Primates

, Volume 55, Issue 1, pp 89–99

Field immobilization for treatment of an unknown illness in a wild chimpanzee (Pan troglodytes schweinfurthii) at Gombe National Park, Tanzania: findings, challenges, and lessons learned

  • Elizabeth Lonsdorf
  • Dominic Travis
  • Richard Ssuna
  • Emma Lantz
  • Michael Wilson
  • Kathryn Gamble
  • Karen Terio
  • Fabian Leendertz
  • Bernhard Ehlers
  • Brandon Keele
  • Beatrice Hahn
  • Thomas Gillespie
  • Joel Pond
  • Jane Raphael
  • Anthony Collins
Original Article

DOI: 10.1007/s10329-013-0372-4

Cite this article as:
Lonsdorf, E., Travis, D., Ssuna, R. et al. Primates (2014) 55: 89. doi:10.1007/s10329-013-0372-4

Abstract

Infectious diseases are widely presumed to be one of the greatest threats to ape conservation in the wild. Human diseases are of particular concern, and the costs and benefits of human presence in protected areas with apes are regularly debated. While numerous syndromes with fatal outcomes have recently been described, precise identification of pathogens remains difficult. These diagnostic difficulties are compounded by the fact that direct veterinary intervention on wild apes is quite rare. Here we present the unique case of a wild chimpanzee at Gombe National Park that was observed with a severe illness and was subsequently examined and treated in the field. Multiple specimens were collected and tested with the aim of identifying the pathogen responsible for the illness. Our findings represent the first extensive screening of a living wild chimpanzee, yet despite our efforts, the cause and source of illness remain unknown. Nevertheless, our findings represent valuable baseline data for the ape conservation community and for comparison with other recent findings. In addition, we present the case here to demonstrate the planning required and multiple types of expertise necessary to maximize the amount of data obtained from such a rare intervention, and to provide lessons learned for future studies.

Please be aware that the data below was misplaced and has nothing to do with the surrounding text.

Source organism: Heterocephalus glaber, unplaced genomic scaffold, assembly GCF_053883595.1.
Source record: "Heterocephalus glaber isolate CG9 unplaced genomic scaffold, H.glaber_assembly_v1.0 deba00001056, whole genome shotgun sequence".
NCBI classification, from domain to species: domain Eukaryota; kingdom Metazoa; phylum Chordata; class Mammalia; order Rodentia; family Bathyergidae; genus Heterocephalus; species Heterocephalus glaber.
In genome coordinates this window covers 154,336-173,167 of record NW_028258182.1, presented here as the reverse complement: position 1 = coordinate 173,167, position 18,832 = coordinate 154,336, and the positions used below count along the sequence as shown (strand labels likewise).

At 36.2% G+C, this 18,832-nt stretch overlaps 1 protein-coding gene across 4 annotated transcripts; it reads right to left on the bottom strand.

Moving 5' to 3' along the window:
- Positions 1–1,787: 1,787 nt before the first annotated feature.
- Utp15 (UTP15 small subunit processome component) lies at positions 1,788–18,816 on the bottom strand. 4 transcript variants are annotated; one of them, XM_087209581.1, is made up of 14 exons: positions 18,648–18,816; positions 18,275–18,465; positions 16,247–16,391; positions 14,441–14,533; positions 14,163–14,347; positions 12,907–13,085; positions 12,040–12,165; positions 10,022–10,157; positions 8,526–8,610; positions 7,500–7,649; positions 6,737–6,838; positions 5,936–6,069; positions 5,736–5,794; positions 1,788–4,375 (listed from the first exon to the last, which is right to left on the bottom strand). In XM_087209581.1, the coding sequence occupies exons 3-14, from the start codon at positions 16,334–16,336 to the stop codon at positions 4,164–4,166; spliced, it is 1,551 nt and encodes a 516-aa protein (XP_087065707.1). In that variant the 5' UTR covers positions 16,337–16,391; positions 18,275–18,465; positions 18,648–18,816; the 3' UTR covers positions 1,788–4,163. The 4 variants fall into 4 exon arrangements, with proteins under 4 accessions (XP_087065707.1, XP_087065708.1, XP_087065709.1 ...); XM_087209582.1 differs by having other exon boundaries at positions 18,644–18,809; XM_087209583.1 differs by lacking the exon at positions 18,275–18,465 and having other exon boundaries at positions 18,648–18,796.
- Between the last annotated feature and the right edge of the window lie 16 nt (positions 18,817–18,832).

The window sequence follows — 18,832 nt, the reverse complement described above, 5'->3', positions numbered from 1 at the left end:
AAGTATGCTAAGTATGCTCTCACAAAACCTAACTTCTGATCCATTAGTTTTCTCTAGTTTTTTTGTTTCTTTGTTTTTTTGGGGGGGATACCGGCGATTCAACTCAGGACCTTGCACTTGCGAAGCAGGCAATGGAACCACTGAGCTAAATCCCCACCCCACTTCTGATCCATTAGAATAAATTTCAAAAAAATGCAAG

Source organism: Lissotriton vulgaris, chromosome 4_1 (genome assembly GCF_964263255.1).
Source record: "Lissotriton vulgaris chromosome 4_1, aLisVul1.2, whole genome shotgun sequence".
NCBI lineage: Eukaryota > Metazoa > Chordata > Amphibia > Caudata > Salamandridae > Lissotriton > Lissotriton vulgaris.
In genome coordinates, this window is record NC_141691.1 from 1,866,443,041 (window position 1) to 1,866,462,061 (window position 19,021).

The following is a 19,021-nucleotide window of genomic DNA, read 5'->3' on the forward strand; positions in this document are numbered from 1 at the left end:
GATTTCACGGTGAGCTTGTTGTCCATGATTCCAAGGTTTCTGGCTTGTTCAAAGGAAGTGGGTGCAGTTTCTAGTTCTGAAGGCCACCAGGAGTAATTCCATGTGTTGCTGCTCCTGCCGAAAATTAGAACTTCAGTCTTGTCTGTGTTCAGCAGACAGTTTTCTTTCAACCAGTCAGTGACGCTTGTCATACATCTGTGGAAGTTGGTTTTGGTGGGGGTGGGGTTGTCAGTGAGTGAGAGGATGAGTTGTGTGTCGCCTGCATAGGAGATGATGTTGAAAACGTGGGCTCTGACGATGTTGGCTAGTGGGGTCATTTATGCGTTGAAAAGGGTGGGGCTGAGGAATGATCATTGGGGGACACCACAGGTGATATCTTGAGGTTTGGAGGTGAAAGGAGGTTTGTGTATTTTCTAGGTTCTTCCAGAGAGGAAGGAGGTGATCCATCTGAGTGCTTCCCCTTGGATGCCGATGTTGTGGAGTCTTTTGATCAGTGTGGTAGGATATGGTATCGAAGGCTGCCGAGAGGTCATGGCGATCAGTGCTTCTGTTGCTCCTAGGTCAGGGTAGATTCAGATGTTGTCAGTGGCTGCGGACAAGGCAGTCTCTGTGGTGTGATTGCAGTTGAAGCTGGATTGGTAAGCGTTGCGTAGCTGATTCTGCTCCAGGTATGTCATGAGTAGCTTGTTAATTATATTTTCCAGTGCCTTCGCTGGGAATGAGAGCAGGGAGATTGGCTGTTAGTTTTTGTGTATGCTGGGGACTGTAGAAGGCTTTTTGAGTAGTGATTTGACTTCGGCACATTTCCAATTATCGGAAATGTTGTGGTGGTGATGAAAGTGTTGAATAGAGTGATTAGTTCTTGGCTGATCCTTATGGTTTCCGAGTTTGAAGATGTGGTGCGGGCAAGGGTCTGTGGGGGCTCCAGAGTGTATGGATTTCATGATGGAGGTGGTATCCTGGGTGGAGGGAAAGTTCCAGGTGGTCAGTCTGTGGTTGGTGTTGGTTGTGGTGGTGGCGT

Keywords

ApesHealthDiseaseInterventionDiagnostics

Copyright information

© Japan Monkey Centre and Springer Japan 2013

Authors and Affiliations

  • Elizabeth Lonsdorf
    • 1
    • 2
  • Dominic Travis
    • 2
    • 3
  • Richard Ssuna
    • 4
    • 5
  • Emma Lantz
    • 2
  • Michael Wilson
    • 6
  • Kathryn Gamble
    • 2
  • Karen Terio
    • 7
  • Fabian Leendertz
    • 8
  • Bernhard Ehlers
    • 8
  • Brandon Keele
    • 9
  • Beatrice Hahn
    • 10
  • Thomas Gillespie
    • 11
    • 12
  • Joel Pond
    • 2
  • Jane Raphael
    • 2
    • 13
    • 14
  • Anthony Collins
    • 13
    • 15
  1. 1.Department of PsychologyFranklin and Marshall CollegeLancasterUSA
  2. 2.Conservation ProgramsLincoln Park ZooChicagoUSA
  3. 3.College of Veterinary MedicineUniversity of MinnesotaSt. PaulUSA
  4. 4.Ngamba Island Chimpanzee SanctuaryEntebbeUganda
  5. 5.Lilongwe SPCALilongweMalawi
  6. 6.Departments of Anthropology and Ecology, Evolution and BehaviorUniversity of MinnesotaMinneapolisUSA
  7. 7.Zoo Pathology ProgramUniversity of IllinoisMaywoodUSA
  8. 8.Robert Koch InstituteBerlinGermany
  9. 9.The AIDS and Cancer Virus Program, SAIC-Frederick Inc.National Cancer Institute-FrederickFrederickUSA
  10. 10.University of Pennsylvania School of MedicinePhiladelphiaUSA
  11. 11.Department of Environmental Studies and Program in Population Biology, Ecology and EvolutionEmory UniversityAtlantaUSA
  12. 12.Department of Environmental Health, Rollins School of Public HealthEmory UniversityAtlantaUSA
  13. 13.Gombe Stream Research CentreKigomaTanzania
  14. 14.Tanzania National ParksArushaTanzania
  15. 15.The Jane Goodall InstituteArlingtonUSA